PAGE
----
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of grievances by the force, or influence, of their appearance before its walls. A battalion was actually sent in advance, and the whole were to be joined in the march, as it is said, by the discontented part of the army at Masulipatam. But this scheme was abandoned, on a representation from the Resident at the court of the Nizam, that a large body of Mahratta horse was stationed on the frontier, and ready to rush into the Company's territories, and those of their allies, if the country should be deserted by the British force. This information, even at this juncture, and in the height of the irritation of the army, had more weight than the orders of Government, and determined them instantly to give up their own supposed interests in deference to the more important, and more valuable, interests of their country. But the most violent, and the last measure has been resorted to and accomplished, in the vicinity of Seringapatam, where the troops, adhering to the Government, and the disaffected corps, have unhappily come in hostile contact with each other. The 8th and 15th regiment of Native Infantry, stationed at Chittledroog, had seized at the end of the month of July, under the orders

of the committee at Seringapatam, the Company's treasure at the former station; and, notwithstanding the remonstrances of the resident, and the officer commanding in Mysore, marched with these pecuniary resources towards the latter garrison, and had nearly terminated their march, without opposition. But, on the 6th of August, when they were at a small distance from Seringapatam, they were encountered by a detachment, under the command of Plieutenant Colonel Gibbs, consisting of European and Native infantry and cavalry, and a party of the Mysore horse; and, after a trifling

shew of resistance, the battalions from Chit

tledroog were routed. The Government order on the occasion, states these battalions to have been “entirely defeated and dispersed, and that nearly the whole of the rebel force was destroyed.” But in a subsequent accountif it is mentioned, that a considerable number escaped into the garrison of Seringapatam. It is said, and generally believed, that these regiments would not have made any resistance, if they had been aware that the force which suddenly opposed their march, belonged to the British army. The attack commenced on the part of the Mysore horse, and was resisted by the 8th and 15th battalions, until the European troops came up ; when all resistance ceased, and the whole column endeavoured to gain the garrison; suffering themselves to be cut down by the cavalry, without any opposition. It is described, in the Government order, lately published, as an act of cowardice, arising out of a consciousness of the badness of the cause, whilst it is painted in other accounts as an act of devotion in the officers and men of the battalion of their persons and their lives, to a necessity which they could not resist, without wounding the bosoms of their countrymen, and their brethren in arms. On which side the truth exists, I cannot presume to decide. A sally, it appears, was made from the Fort, at the time that the general affair happened between the detachment under Lieutenant Colonel Gibbs and the battalions from Chittledroog; but which did not succeed; the assailants were driven back by the Picquet, and a detachment from the 5th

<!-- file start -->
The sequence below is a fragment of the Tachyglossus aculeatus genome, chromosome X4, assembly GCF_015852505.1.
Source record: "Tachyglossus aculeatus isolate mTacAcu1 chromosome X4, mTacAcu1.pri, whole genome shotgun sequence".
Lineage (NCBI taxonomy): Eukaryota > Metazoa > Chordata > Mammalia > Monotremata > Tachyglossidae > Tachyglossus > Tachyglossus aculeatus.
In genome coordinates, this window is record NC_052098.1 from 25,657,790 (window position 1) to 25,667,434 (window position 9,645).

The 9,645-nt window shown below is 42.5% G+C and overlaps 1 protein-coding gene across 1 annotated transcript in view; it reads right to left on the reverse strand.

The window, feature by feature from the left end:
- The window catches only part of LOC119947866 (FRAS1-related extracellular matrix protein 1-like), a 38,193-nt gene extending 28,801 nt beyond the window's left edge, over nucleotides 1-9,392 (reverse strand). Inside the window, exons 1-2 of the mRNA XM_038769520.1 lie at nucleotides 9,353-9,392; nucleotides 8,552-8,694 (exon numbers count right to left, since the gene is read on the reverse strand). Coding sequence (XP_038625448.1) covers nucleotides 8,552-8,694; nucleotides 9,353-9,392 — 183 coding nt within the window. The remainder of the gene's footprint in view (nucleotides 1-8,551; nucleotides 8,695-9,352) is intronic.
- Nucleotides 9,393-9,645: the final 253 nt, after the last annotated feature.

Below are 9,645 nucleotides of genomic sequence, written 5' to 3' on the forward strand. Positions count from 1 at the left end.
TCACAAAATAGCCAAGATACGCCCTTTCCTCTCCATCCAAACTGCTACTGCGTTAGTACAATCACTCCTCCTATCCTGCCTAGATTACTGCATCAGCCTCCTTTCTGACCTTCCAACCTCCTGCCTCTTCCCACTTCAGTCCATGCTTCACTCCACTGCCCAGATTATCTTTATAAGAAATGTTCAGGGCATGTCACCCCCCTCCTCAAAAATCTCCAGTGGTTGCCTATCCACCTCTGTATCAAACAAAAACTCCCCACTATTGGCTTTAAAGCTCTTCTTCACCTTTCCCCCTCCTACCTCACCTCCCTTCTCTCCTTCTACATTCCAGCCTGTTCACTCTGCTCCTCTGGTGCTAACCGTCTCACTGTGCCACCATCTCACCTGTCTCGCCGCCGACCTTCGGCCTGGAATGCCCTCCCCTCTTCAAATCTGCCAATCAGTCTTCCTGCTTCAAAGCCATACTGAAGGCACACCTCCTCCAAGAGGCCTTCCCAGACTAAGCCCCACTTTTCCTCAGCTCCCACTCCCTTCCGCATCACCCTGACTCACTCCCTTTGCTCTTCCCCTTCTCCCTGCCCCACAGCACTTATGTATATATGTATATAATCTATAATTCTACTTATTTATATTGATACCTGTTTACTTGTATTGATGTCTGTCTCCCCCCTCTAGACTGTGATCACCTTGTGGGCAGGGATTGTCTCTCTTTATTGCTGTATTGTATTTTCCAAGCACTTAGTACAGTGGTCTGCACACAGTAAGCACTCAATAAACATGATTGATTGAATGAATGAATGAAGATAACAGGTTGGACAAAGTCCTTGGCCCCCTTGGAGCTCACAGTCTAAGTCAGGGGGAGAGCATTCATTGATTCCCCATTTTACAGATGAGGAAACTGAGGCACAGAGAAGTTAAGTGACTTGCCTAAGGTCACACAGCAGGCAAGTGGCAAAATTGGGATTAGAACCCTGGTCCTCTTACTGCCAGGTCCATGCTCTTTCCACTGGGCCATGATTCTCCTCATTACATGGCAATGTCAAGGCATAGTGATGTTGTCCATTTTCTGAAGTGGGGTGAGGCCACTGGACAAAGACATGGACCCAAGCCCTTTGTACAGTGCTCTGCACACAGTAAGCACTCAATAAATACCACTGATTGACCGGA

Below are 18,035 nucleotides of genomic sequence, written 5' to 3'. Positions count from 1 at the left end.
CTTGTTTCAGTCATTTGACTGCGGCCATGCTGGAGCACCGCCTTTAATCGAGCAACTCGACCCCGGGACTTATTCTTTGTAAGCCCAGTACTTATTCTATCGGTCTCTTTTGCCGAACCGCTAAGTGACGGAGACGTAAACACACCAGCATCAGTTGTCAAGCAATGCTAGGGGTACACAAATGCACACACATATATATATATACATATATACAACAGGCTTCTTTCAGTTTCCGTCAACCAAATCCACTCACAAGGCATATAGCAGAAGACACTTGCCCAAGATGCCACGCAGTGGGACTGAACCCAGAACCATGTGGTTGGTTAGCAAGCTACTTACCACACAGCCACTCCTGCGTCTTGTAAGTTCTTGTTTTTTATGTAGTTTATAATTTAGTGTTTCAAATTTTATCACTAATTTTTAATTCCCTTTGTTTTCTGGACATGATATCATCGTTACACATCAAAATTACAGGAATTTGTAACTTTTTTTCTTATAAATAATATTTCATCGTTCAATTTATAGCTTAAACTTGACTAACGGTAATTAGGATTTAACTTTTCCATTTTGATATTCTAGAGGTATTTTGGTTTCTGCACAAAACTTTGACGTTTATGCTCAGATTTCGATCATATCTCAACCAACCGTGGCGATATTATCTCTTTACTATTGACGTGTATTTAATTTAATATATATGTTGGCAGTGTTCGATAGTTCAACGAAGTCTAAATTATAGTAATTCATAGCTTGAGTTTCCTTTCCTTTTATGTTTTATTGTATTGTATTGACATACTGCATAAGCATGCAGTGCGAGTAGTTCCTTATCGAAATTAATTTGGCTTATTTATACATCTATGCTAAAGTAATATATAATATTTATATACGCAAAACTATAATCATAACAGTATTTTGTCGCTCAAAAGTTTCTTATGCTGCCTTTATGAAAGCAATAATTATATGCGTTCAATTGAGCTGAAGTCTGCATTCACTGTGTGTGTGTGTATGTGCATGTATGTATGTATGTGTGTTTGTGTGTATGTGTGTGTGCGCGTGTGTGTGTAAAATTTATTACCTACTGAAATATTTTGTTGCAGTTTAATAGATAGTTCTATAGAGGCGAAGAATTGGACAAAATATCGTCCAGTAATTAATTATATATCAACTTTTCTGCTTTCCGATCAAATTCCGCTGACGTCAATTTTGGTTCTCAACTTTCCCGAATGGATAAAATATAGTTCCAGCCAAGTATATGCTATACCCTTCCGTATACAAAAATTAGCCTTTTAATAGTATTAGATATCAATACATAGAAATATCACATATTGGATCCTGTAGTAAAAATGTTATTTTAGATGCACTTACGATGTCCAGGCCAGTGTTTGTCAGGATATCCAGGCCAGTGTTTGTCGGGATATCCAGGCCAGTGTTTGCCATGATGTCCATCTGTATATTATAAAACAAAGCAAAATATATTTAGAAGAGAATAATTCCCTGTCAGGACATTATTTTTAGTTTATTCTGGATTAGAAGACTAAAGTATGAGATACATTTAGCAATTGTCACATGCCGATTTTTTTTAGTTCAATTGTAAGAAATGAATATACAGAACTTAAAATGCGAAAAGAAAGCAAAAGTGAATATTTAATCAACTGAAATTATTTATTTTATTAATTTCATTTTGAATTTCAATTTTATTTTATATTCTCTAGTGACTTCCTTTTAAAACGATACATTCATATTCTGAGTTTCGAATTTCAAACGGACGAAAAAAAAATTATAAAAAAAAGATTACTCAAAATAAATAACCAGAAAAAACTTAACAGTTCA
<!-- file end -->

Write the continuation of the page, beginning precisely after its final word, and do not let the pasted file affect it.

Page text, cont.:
* Appendix R. + Do. Order of Aug. 20th.

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regiment of Native cavalry, under the command of Captain Beane, of the 25th dragoons. This circumstance diverted the attention of Lieutenant Colonel Gibbs, and probably saved the Chittledroog detachment from annihilation. Some officers of the latter are wounded and taken prisoners, but I cannot procure any accurate statement of the casualties. Since these unhappy occurrences, it is believed, that no other hostile acts have taken place; and, on the 31st ultimo, we are told by a general order of Government, that the officers of Seringapatam have surrendered at discretion, and have been marched into the interior of Mysore. Some circumstances are said to have attended this last measure, marked by a severity, which it could scarcely be necessary to use, but which, at present, I do not feel myself sufficiently informed to relate. Of the Hydrabad, or Masulipatam proceedings, no further accounts have been received, than a general rumour of their having submitted. But on the 7th instant, an order was issued by Government, directing that all corps moving without orders should be considered as in a state of rebellion; which would seem to infer, that at that date,

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all was not considered by the Government, to be in a state of tranquillity. I have given you a general statement of things as they have occured; and must refer you for more particular accounts of some of the events described to the official papers of government, which I have enclosed in a separate packet. You will have letters written by other hands, more full and circumstantial than mine, but probably not more

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PS. I just open my letter to add, that Lord Minto has arrived, and, in his courteous reception of certain inviduals here, who were somewhat under a cloud, opinions are entertained that his Lordship does not approve so wholly as was imagined of the strong acts of our local Government.

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